PESHAWAR -- A recent report submitted to the United Nations (UN) Security Council details the Taliban's extensive, ongoing ties with al-Qaeda -- a clear violation of the February deal with the United States.
One of the stipulations of the peace deal signed by US and Taliban representatives requires the Taliban to disavow all terrorist groups and implement a number of counter-terrorism measures.
While some progress has been made on other terms of the deal -- namely the withdrawal of US troops from Afghanistan and prisoner releases -- other areas remain a challenge, warns the report by UN monitors published May 27.
"Relations between the Taliban, especially the Haqqani Network, and al-Qaeda remain close, based on friendship, a history of shared struggle, ideological sympathy and intermarriage," the report said.
"The Taliban regularly consulted with al-Qaeda during negotiations with the United States and offered guarantees that it would honour their historical ties," it said.
The evidence shows that the Taliban, despite pledging to turn their backs on the terrorist group, have enabled al-Qaeda to gain strength under their protection, according to the UN monitors.
"Al-Qaeda and the Taliban held meetings over the course of 2019 and in early 2020 to discuss cooperation related to operational planning, training and the provision by the Taliban of safe havens for al-Qaeda members inside Afghanistan," the report said.
UN monitors said al-Qaeda is covertly active in 12 Afghan provinces, and that the group is comprised of "between 400 and 600 armed operatives".
The full UN report can be viewed here.
Taking advantage of peace deal
"The Taliban share the same policy, ideology and goals with al-Qaeda, and for the past two decades both groups have supported each other," said Gen. (ret.) Sikander Asghari, the former deputy director of the General Directorate of Local Police and a military affairs analyst in Kabul.
"The evidence suggests that the Taliban's relationship with al-Qaeda remains as stable as it was in previous years despite signing the [peace] deal with the United States," he said.
"The Taliban want to take advantage of the peace agreement ... and then achieve their goal, which is unfortunately not peace but the withdrawal of American forces and the subsequent fall of the Afghan government so they can regain power with the support of their regional supporters," he said.
Daud Kalakani, a former member of the Wolesi Jirga from Kabul, agreed.
"Based on the agreement reached between the Taliban and the United States, the Taliban are obliged to sever ties with al-Qaeda and other terrorist groups," he said. "The group has committed not to allow any foreign terrorist group to operate in Afghanistan or attack other countries from the Afghan soil."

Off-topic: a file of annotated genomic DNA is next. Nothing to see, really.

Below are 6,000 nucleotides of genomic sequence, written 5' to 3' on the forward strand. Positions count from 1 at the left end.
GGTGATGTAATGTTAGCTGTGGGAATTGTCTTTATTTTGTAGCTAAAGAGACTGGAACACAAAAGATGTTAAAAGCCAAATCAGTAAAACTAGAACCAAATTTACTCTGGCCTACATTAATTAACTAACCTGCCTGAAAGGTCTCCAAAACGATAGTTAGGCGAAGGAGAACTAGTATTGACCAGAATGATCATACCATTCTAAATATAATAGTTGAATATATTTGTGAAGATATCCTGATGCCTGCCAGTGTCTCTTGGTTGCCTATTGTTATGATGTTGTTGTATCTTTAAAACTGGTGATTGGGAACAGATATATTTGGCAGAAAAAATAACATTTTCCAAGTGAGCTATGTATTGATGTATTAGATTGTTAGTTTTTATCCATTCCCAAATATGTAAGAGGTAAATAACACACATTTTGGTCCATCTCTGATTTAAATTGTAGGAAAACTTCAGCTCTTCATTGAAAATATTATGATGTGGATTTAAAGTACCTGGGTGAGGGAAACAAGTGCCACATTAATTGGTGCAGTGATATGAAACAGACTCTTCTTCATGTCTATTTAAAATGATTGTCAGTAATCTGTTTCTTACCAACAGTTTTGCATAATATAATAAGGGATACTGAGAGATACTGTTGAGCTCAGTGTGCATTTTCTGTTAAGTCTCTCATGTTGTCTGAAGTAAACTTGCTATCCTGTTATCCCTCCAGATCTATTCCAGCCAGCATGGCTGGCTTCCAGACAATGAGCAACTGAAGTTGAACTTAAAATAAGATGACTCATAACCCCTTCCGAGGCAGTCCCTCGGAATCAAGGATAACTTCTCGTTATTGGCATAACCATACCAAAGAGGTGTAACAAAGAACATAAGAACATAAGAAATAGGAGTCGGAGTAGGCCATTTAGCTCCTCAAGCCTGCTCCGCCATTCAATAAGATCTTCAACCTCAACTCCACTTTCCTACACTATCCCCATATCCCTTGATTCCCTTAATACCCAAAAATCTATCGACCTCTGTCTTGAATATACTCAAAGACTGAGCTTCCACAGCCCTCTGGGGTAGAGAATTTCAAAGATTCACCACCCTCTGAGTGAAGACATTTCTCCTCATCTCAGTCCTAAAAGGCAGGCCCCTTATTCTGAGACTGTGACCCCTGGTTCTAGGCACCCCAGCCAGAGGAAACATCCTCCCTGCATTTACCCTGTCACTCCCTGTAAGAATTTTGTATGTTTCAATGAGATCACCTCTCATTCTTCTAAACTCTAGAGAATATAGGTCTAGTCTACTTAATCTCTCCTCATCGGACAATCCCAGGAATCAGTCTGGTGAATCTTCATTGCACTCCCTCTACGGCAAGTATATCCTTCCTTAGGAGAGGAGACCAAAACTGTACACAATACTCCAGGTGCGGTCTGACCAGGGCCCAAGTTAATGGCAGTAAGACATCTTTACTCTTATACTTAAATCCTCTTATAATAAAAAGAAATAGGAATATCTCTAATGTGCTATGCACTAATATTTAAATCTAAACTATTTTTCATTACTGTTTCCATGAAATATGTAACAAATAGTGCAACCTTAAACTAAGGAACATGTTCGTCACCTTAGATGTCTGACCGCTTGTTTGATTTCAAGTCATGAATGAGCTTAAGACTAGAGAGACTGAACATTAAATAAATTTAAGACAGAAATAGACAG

"But unfortunately, the Taliban have not kept their promises," Kalakani said.
"Maintaining ties with al-Qaeda shows that the Taliban are not committed to any agreement that would lead to peace and stability in Afghanistan," he said.
'Never return to peace'
"Taliban fighters will never return to peace as they thrive on terrorism and are in the habit of terrorising civilians through bomb and suicide attacks to establish their unlawful rule," said Peshawar-based senior security analyst Brig. (ret.) Mehmood Shah.
The Taliban's structure -- with a central leader, leadership council (Quetta Shura), judiciary and a range of executive commissions and other administration organs -- means the militants intend to start full-scale violence and dislodge the elected Afghan government once US forces leave Afghanistan, he said.
The report identifies Taliban provincial shadow governors, their deputies for all 34 provinces, district shadow governors, and group commanders and squad leaders in each district, who are all waiting for the opportunity to claw back the powers they lost in 2001, Shah said said.
"Even after the Taliban signed the agreement with Washington, we have witnessed an escalation in violence in Afghanistan," said Islamabad-based senior security analyst Lt. Gen. (ret.) Talat Masood.
"The Taliban have stayed away from claiming responsibility for such offences; however, these acts of terrorism aren't possible without the indigenous Taliban militants," he said. "The other groups aren't capable because they have a negligible number of fighters."
The Taliban are likely to abuse the agreement to release prisoners to reinforce their battle force, rather than honour the pledge to renounce violence, said Masood.
The Taliban so far have freed 300 Afghan soldiers out of an estimated 1,000 they held captive as part of their strategy, he said.
"Taliban militants have become a mature entity over two decades of experience in terrorism and agreements with the governments and know very well how to use such agreements to their advantage," he said.
There have been reports of rifts among the terror groups, said Khadim Hussain, a Peshawar-based security analyst, but such feuds are not certain to benefit the Afghan government.
"In certain areas, [the terrorists] indulge in infighting to gain supremacy over the other and win more power and space," he said.
"When a certain group loses men to another group, its members join the dominant group," Hussain said.
"For the time being, one of them becomes weak, but that doesn't mean the end of terrorism as the members of the defeated groups switch to the victorious one," he said.
"The modus operandi remains the same: all want to subdue the public through acts of violence," he added.
[Sulaiman from Kabul contributed to this report.]